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If you own a condo, certain elements of your home's structure, such as the walls, may be covered under the condominium master policy. Consult your master policy to determine the amount of dwelling coverage you need for your condo.

How much does dwelling insurance cost?

The amount of dwelling coverage included in your policy has a significant effect on the rate you pay. A home with $250,000 of coverage is 37% more expensive to insure than one with a $150,000 limit, and a $350,000 limit equates to a 75% increase.

Graph showing the difference in price of home insurance premiums by dwelling coverage amount

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Dwelling coverage
Annual cost
Monthly cost
$150,000$2,096$175
$250,000$2,862$239
$350,000$3,672$306

Most homeowners insurance companies require you to be insured for at least 80% of the replacement value of your home. This is known as the 80/20 rule. If you're underinsured, you'll receive less money when you file a claim.

Let's say that your home is insured for $200,000, but would cost $300,000 to rebuild. If you file a claim for $100,000, the insurance company could prorate your settlement by the percentage that you're underinsured. In this case, you would receive $67,000 minus your deductible, and you would have to pay for the remaining repairs out of pocket.

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How much personal property coverage do I need?

The best way to ensure you have enough personal property coverage to replace your belongings is to put together a home inventory.

A home inventory is a detailed and comprehensive list of every item in your house. That might sound like a lot of work, but it's an important step if you want to obtain quality replacements for your items if they're destroyed by a covered loss.

We recommend you include as many details as you can about every item on your list, including:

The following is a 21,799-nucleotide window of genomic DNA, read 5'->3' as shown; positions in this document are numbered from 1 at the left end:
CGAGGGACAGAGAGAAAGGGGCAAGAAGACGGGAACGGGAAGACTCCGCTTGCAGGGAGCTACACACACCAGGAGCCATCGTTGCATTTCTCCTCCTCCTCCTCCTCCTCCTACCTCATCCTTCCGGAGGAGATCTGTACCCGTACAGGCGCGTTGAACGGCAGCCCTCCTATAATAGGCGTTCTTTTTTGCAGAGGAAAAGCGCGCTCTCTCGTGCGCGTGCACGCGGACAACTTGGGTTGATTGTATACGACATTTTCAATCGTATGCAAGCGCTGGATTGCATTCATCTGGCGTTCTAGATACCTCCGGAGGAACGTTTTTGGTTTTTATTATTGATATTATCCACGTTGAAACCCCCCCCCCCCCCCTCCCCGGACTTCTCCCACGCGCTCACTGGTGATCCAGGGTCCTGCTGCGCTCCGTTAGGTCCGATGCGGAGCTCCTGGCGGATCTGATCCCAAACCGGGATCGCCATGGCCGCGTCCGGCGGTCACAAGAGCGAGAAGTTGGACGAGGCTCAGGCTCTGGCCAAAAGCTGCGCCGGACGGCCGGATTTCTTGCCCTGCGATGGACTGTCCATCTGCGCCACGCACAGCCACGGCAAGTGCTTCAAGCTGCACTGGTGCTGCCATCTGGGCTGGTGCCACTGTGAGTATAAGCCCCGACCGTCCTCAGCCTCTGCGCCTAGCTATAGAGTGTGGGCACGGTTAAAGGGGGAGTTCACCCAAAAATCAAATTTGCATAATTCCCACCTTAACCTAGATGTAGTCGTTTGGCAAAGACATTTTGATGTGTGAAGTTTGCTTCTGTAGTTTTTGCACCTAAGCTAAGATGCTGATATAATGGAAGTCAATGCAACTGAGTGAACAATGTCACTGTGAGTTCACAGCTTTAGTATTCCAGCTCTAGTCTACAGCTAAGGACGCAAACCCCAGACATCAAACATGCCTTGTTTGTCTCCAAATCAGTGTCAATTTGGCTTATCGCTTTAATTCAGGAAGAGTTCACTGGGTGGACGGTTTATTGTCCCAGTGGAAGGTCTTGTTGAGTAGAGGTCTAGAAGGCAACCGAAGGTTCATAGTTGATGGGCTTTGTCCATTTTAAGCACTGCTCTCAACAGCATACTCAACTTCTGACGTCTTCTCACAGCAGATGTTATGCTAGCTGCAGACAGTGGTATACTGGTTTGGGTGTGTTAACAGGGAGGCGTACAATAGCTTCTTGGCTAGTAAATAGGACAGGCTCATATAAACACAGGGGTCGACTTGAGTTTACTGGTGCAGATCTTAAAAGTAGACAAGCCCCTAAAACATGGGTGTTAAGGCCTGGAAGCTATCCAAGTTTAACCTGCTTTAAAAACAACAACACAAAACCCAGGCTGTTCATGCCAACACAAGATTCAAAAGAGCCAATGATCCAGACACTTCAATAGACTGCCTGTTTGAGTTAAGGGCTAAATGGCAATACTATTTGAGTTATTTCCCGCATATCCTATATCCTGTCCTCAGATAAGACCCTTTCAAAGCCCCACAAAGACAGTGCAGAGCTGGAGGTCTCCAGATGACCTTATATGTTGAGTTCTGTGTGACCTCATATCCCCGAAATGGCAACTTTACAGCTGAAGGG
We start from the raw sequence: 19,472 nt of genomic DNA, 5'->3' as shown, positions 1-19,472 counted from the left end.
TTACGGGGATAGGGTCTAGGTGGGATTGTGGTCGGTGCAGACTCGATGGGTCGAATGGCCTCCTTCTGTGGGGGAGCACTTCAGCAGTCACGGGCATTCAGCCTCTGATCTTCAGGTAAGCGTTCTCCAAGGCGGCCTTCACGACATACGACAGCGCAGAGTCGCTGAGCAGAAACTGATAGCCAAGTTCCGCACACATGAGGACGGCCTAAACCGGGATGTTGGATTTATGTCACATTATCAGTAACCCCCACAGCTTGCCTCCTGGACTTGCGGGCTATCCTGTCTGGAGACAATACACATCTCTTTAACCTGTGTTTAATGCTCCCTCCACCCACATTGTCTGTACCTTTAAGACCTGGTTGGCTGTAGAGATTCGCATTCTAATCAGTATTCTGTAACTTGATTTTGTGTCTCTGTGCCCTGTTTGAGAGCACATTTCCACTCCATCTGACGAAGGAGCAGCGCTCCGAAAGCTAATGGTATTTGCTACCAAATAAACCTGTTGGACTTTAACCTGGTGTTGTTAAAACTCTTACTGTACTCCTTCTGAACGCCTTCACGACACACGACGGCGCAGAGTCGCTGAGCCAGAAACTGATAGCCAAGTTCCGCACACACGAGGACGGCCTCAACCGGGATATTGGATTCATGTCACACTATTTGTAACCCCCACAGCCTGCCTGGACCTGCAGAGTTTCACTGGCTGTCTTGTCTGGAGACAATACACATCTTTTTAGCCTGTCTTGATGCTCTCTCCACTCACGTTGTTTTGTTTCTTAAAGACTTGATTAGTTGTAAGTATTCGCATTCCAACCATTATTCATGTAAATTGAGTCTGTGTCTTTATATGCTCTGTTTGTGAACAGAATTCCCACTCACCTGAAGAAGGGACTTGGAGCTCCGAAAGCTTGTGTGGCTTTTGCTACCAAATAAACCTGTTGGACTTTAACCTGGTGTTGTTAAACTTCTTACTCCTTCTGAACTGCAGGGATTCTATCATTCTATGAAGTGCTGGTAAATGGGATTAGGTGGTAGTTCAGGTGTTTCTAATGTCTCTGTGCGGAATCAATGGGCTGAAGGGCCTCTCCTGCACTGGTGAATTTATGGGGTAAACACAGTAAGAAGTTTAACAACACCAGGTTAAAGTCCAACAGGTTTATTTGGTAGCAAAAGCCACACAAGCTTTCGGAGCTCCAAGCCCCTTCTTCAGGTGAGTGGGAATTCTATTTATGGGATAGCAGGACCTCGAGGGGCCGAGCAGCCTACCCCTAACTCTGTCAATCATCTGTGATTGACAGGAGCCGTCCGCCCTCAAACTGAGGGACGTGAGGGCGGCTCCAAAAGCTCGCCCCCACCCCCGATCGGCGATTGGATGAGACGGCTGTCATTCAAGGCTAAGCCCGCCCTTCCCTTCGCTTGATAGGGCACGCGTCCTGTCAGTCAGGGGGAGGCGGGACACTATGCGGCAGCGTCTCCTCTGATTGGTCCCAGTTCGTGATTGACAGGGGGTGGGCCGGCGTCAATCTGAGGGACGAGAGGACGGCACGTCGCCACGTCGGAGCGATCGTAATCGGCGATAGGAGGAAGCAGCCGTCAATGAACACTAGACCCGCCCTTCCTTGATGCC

• Name and model of each item.
  • A serial number, if available.
  • A description of the item.
  • The cost of the item.
  • A receipt with place and date of purchase, if available.

After completing your inventory, total the value of your belongings and check the total against your coverage limits.

Insurance companies often set personal property coverage limits at 75% of your dwelling coverage by default. For example, if your home is worth $200,000, then your personal property limit would be $150,000.

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How much liability insurance do I need?

Personal liability insurance covers the cost of a lawsuit if you're sued for destroying someone's property or causing an injury. For that reason, the amount of assets you have dictates the amount of liability coverage you need.

For example, if your dog bites a neighbor or someone slips by your pool, you could be responsible for their medical costs. If your liability coverage limit is $100,000, but you're found liable in a $250,000 lawsuit, you would have to pay the $150,000 difference, and your personal assets could be claimed in the settlement.

How much is liability insurance?